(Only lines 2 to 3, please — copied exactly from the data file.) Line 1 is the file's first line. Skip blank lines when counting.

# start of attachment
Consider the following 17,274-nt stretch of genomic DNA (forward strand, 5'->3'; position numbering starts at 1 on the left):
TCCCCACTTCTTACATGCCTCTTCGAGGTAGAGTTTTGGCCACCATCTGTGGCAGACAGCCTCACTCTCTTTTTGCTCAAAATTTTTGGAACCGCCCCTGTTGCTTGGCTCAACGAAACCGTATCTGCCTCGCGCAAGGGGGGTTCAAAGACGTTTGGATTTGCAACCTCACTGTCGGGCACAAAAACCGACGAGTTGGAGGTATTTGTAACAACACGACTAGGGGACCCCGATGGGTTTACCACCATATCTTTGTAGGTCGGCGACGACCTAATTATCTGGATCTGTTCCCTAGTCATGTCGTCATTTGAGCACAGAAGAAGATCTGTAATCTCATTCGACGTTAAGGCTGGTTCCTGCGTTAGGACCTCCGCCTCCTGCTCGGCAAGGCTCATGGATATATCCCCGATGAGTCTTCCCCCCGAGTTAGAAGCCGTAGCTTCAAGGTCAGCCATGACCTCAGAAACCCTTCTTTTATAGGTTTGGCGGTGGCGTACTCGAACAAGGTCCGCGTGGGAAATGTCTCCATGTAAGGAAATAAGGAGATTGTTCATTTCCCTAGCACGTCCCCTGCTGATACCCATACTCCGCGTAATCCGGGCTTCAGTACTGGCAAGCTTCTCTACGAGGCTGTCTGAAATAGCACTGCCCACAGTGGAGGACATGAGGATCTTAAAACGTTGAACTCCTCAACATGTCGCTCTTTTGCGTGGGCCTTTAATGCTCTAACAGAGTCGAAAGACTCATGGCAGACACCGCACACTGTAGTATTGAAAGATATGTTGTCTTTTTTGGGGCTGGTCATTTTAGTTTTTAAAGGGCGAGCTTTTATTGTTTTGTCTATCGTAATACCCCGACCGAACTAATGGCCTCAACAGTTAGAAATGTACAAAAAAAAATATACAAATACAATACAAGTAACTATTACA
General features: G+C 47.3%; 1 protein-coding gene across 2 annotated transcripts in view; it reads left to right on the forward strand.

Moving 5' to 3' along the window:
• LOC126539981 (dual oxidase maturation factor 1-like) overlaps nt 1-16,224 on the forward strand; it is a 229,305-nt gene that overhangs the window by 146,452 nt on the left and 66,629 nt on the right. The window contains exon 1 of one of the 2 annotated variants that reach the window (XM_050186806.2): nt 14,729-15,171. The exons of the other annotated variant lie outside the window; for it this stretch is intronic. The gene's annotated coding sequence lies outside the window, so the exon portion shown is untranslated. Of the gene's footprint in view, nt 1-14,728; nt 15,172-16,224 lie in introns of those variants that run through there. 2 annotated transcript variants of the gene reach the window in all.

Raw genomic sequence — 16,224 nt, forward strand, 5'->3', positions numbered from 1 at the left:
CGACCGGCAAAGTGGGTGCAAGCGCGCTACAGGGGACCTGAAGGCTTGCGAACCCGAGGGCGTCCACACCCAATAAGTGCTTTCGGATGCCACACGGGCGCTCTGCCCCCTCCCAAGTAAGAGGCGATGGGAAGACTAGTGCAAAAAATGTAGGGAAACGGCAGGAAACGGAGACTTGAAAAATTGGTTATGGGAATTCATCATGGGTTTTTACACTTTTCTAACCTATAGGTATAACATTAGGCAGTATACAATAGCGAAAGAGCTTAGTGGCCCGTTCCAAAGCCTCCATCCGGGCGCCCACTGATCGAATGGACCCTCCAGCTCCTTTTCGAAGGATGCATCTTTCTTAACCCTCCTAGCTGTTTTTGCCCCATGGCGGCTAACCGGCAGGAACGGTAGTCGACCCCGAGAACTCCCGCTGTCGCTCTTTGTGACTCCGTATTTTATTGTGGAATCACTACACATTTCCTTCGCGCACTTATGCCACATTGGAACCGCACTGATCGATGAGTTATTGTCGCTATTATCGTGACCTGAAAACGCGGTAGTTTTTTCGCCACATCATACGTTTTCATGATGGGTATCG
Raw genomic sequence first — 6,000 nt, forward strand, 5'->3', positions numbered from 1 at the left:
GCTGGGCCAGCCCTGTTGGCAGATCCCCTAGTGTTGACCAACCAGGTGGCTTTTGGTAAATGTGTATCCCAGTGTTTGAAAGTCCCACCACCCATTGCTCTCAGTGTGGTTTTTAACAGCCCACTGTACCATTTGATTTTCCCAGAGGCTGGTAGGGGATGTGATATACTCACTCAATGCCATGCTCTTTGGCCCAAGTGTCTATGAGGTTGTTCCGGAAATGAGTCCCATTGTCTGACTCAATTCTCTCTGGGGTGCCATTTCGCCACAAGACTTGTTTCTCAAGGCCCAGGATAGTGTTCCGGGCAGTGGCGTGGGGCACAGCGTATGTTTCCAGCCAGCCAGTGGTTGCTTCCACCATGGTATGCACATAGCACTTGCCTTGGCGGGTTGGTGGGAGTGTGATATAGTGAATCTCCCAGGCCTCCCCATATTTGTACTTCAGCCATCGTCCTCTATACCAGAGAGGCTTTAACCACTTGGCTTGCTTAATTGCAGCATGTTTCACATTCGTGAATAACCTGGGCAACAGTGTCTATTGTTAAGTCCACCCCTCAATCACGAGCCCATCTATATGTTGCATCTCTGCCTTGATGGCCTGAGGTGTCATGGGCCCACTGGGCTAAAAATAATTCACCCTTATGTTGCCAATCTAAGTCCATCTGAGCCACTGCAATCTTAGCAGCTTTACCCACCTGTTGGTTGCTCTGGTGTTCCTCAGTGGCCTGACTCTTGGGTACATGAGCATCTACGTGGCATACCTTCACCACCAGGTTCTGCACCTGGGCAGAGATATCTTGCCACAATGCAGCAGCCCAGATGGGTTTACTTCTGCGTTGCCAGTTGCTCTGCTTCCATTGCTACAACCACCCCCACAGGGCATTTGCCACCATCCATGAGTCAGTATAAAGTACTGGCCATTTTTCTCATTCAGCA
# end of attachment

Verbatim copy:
TCCCCACTTCTTACATGCCTCTTCGAGGTAGAGTTTTGGCCACCATCTGTGGCAGACAGCCTCACTCTCTTTTTGCTCAAAATTTTTGGAACCGCCCCTGTTGCTTGGCTCAACGAAACCGTATCTGCCTCGCGCAAGGGGGGTTCAAAGACGTTTGGATTTGCAACCTCACTGTCGGGCACAAAAACCGACGAGTTGGAGGTATTTGTAACAACACGACTAGGGGACCCCGATGGGTTTACCACCATATCTTTGTAGGTCGGCGACGACCTAATTATCTGGATCTGTTCCCTAGTCATGTCGTCATTTGAGCACAGAAGAAGATCTGTAATCTCATTCGACGTTAAGGCTGGTTCCTGCGTTAGGACCTCCGCCTCCTGCTCGGCAAGGCTCATGGATATATCCCCGATGAGTCTTCCCCCCGAGTTAGAAGCCGTAGCTTCAAGGTCAGCCATGACCTCAGAAACCCTTCTTTTATAGGTTTGGCGGTGGCGTACTCGAACAAGGTCCGCGTGGGAAATGTCTCCATGTAAGGAAATAAGGAGATTGTTCATTTCCCTAGCACGTCCCCTGCTGATACCCATACTCCGCGTAATCCGGGCTTCAGTACTGGCAAGCTTCTCTACGAGGCTGTCTGAAATAGCACTGCCCACAGTGGAGGACATGAGGATCTTAAAACGTTGAACTCCTCAACATGTCGCTCTTTTGCGTGGGCCTTTAATGCTCTAACAGAGTCGAAAGACTCATGGCAGACACCGCACACTGTAGTATTGAAAGATATGTTGTCTTTTTTGGGGCTGGTCATTTTAGTTTTTAAAGGGCGAGCTTTTATTGTTTTGTCTATCGTAATACCCCGACCGAACTAATGGCCTCAACAGTTAGAAATGTACAAAAAAAAATATACAAATACAATACAAGTAACTATTACA
General features: G+C 47.3%; 1 protein-coding gene across 2 annotated transcripts in view; it reads left to right on the forward strand.